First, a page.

An event recorder is a recording device used to record the heart rhythm. You can wear the recorder over a period of 14 days to 30 days, while you go about your usual daily activities. When you feel symptoms, you press a record button and the event monitor records and stores up to five events of your heart's electrical activity.
The event recorder is about the size of a pager. You can clip it to a belt, your pants, or place it in your pocket. Two electrodes (sticky patches) are worn on your chest. A wire attaches the electrodes to the event recorder. The event recorder is worn day and night, and continuously scans your heart's electrical activity.
There is no special preparation for event monitoring. You may eat and go about your normal activities, unless you are told otherwise. Make sure you wear a two-piece outfit to make the event recorder easier to hook up.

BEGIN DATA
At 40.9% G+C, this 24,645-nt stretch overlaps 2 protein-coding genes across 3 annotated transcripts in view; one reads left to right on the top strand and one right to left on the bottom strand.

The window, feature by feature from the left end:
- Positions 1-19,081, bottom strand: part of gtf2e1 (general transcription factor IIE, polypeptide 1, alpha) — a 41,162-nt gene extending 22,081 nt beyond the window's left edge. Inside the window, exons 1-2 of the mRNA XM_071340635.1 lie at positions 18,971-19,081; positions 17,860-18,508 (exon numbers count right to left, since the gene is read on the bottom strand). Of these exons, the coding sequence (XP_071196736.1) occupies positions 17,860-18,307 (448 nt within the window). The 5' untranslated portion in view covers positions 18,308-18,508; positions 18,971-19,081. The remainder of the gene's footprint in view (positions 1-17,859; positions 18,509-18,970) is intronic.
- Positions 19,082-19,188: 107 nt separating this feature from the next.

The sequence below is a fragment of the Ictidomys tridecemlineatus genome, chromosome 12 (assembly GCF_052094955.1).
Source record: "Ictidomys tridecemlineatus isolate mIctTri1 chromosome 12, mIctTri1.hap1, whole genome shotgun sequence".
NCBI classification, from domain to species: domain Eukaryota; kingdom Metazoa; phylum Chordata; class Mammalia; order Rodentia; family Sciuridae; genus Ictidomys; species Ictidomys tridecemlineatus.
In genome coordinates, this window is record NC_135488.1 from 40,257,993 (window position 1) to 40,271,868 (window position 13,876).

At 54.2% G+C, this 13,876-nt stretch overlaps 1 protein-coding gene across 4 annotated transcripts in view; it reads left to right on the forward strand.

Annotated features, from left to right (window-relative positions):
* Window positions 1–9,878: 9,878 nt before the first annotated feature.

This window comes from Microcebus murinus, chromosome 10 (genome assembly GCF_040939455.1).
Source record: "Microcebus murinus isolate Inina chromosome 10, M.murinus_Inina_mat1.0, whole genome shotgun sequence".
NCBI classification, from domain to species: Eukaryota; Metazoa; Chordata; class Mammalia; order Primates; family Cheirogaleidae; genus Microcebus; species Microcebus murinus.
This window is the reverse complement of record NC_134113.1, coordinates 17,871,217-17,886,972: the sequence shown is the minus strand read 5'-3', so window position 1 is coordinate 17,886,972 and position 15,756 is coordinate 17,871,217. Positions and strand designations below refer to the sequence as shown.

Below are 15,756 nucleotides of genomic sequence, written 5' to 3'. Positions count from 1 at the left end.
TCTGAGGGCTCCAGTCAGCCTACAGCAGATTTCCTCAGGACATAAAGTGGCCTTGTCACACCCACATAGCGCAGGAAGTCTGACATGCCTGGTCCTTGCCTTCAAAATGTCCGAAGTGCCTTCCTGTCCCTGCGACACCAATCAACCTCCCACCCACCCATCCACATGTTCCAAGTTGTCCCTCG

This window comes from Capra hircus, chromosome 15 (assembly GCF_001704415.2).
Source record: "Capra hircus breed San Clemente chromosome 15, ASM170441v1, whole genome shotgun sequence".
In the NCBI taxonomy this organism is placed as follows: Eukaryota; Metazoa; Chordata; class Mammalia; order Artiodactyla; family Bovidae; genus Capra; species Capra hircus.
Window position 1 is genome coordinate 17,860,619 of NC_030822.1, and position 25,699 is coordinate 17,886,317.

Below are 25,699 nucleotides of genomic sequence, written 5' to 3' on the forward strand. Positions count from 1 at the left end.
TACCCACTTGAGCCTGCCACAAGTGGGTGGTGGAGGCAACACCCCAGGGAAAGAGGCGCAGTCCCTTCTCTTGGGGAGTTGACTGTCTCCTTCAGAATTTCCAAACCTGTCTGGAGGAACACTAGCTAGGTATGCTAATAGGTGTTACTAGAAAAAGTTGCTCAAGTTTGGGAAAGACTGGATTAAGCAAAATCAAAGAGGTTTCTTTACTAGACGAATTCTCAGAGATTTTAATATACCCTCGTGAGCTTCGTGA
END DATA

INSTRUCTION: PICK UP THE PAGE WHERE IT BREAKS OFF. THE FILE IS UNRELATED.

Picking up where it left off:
If you have been having recurrent symptoms, such as dizziness, chest pain, palpitation, or fainting spells, the doctor will use an event recorder to help determine if these symptoms are caused by an arrhythmia.
During an arrhythmia (abnormal heart rhythm), the heart will either beat too fast, too slow, or irregularly. Doctors can diagnose an arrhythmia by obtaining an EKG, a recording of the heart's electrical activity. Quite often, an arrhythmia will not occur in a brief period of actual recording like when you are getting an EKG at your doctor's office. If your doctor suspects you have an arrhythmia, he or she will want to record the EKG when you are having symptoms.
If your symptoms are infrequent, you may require the use of an event recorder to catch your EKG during your symptoms.
Instructions and set up take about 15 to 30 minutes to complete.
After your recorded events have been reviewed, the results will be sent to your primary care physician and or you will be called directly with results.